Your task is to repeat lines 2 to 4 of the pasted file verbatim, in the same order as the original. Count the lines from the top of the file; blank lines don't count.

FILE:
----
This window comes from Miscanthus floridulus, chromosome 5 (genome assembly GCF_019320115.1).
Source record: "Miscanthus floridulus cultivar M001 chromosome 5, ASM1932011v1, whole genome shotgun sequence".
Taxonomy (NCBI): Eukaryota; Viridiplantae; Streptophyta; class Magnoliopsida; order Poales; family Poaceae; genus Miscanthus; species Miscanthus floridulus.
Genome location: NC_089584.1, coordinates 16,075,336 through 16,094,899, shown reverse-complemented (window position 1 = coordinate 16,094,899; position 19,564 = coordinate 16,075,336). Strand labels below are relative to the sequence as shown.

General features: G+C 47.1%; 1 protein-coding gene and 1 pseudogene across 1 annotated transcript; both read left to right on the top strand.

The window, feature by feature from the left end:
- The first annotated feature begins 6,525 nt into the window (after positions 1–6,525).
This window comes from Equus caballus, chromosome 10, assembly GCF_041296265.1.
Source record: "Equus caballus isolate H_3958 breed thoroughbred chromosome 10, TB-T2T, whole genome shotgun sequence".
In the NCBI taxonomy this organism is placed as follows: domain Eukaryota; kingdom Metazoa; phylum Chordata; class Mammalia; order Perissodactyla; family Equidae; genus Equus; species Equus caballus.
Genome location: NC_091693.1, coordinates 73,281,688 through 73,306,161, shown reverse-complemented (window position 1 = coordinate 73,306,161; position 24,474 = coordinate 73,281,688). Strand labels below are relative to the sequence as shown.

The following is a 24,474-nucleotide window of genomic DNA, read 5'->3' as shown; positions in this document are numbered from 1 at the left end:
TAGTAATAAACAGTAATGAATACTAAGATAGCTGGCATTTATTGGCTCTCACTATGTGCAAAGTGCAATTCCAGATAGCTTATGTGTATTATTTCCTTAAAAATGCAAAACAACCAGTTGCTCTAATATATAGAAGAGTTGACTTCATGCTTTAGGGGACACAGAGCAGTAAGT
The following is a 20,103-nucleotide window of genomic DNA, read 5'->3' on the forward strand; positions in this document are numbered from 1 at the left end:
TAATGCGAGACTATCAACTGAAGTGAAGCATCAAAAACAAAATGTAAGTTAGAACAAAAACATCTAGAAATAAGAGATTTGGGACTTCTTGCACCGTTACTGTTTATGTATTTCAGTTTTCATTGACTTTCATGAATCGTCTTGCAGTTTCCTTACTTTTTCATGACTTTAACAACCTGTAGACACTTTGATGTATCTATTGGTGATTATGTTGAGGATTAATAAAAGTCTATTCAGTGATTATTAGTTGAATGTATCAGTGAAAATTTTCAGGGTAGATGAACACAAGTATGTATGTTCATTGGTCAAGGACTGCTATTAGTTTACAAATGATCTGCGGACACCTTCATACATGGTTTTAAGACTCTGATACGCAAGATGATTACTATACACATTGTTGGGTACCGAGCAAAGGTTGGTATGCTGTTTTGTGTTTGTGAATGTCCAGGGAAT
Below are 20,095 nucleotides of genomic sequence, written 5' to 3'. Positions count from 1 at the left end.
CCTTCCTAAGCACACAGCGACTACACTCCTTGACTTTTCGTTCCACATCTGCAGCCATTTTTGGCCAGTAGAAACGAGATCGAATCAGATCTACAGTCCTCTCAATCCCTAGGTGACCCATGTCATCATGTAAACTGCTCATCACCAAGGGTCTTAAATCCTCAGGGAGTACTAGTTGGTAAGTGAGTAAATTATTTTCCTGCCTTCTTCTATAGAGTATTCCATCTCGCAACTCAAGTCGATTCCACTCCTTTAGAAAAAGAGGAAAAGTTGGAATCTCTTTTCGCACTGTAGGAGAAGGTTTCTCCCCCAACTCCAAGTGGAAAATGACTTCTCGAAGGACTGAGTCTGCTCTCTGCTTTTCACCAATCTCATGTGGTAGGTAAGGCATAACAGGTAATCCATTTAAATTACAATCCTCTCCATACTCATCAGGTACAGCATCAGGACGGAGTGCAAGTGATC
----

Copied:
Source record: "Miscanthus floridulus cultivar M001 chromosome 5, ASM1932011v1, whole genome shotgun sequence".
Taxonomy (NCBI): Eukaryota; Viridiplantae; Streptophyta; class Magnoliopsida; order Poales; family Poaceae; genus Miscanthus; species Miscanthus floridulus.
Genome location: NC_089584.1, coordinates 16,075,336 through 16,094,899, shown reverse-complemented (window position 1 = coordinate 16,094,899; position 19,564 = coordinate 16,075,336). Strand labels below are relative to the sequence as shown.